Cork – “the most comfortable jail”

In early June 191, Constance Markievicz was arrested yet again and in Mallow, on 15 June, was sentenced to four months in Cork city gaol for making a seditious speech urging the boycotting of local RIC officers. She had been escorted to Mallow on a special train with about 30 police and “30 enemy soldiers armed to the teeth”.

“The charge is an absurdity and boils down to advising people to avoid the police; girls not to walk out with them, boys not to drink with them, ” she wrote to Kathleen Clarke. She had quoted Swift’s phrase “Burn everything British except their coal,” when addressing a  meeting in Newmarket, which one policeman took literally . “I don’t know what the Peeler’s thoughts were, who or what he believed I was urging people to burn”. There was a further allegation that she had told people to ill-treat the children of policemen at their schools, which horrified her: “I would not be represented as making war on children,” she wrote to Nora Connolly.

To her sister Eva she wrote:  “This is the most comfortable jail I have been in yet. There’s a nice garden, full of pinks, and you can hear the birds sing. I have heaps of friends here who send me in lots of very good food – in fact all my meals.”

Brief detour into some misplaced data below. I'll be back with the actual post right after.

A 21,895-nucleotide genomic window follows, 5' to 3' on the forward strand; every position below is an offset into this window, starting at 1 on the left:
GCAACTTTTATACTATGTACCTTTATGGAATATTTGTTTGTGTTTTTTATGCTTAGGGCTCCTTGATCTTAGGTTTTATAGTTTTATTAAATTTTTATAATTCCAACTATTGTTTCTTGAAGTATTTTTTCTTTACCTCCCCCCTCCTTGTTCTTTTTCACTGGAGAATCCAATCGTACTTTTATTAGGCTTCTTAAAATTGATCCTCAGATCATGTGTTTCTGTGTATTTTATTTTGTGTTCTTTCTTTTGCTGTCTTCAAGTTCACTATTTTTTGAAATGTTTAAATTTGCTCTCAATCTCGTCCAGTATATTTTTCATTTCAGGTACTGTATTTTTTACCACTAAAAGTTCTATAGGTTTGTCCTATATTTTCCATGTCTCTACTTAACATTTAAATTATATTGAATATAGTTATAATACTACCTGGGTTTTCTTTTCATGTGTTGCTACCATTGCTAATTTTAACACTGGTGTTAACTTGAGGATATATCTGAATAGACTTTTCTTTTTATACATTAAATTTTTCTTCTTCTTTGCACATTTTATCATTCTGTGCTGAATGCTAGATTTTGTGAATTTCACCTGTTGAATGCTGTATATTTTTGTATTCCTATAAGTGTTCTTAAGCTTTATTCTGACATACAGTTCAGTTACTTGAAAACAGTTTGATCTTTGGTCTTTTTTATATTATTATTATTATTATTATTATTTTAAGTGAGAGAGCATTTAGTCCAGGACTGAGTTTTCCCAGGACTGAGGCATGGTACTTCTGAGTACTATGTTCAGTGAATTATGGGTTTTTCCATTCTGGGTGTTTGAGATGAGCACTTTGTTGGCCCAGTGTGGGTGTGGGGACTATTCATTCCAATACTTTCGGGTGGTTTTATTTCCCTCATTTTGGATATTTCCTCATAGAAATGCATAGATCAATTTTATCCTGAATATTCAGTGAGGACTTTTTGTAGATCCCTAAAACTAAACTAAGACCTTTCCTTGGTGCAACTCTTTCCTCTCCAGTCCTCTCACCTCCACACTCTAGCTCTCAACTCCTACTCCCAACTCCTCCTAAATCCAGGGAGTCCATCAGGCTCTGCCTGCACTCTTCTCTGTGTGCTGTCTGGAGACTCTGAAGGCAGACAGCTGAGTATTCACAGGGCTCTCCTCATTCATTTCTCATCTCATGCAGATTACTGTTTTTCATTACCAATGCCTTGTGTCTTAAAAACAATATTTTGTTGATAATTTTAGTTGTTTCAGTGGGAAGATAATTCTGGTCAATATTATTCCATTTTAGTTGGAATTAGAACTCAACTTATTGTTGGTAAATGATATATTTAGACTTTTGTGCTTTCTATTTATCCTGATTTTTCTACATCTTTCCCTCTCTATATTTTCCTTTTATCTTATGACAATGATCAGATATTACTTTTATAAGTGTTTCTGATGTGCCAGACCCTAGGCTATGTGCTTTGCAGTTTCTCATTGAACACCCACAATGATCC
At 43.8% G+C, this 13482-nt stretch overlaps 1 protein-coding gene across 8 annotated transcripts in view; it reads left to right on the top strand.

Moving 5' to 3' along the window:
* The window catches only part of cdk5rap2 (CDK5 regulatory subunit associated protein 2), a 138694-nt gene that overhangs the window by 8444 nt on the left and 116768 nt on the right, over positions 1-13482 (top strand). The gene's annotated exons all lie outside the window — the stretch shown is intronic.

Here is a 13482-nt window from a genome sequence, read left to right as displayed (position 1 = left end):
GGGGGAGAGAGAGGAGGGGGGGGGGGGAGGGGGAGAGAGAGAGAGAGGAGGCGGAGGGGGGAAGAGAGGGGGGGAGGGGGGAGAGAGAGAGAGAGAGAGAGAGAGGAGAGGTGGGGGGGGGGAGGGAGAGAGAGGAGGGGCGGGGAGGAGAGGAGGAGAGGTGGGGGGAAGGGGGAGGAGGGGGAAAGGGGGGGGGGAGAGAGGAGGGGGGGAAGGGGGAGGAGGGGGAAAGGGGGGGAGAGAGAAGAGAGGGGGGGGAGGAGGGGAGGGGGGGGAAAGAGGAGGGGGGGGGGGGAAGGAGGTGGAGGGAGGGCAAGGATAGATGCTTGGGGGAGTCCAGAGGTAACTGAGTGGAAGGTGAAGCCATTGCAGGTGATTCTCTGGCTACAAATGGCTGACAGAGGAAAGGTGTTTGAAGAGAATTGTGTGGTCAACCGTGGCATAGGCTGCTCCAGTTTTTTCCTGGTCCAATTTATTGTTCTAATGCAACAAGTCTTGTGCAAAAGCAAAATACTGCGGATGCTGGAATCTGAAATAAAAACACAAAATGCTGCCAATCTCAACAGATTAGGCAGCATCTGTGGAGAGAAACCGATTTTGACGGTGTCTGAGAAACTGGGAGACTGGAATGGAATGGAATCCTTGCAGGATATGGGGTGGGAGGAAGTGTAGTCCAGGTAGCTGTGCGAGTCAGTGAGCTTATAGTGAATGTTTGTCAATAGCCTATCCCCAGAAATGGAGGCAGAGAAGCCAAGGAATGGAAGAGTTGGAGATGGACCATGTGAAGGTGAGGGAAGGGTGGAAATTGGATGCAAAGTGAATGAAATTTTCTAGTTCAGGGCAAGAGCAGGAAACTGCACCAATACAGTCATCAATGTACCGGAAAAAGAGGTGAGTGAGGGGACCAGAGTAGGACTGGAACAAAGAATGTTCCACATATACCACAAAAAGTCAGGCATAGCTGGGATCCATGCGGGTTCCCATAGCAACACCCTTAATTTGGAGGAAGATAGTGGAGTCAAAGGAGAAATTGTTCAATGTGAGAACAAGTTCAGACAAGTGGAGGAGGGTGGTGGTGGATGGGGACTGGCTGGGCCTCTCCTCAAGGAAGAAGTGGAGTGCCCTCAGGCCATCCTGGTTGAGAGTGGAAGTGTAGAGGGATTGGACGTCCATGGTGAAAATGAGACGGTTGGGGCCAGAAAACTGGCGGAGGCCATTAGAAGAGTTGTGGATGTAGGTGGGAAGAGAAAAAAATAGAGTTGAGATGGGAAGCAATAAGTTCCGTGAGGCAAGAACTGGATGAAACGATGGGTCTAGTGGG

In another letter to Eva – who must have been worried about her sister – a few days later she adds: “My arrest came just at the right moment! Also I wanted a little rest and a change of air! The climate here is lovely and the situation perfect, on a hill facing to the south.”

* Cork City Gaol, in Sunday’s Well, which had 100 cells  usually occupied by petty criminals,   is now a museum open to visitors year round. A tour costs €12. See

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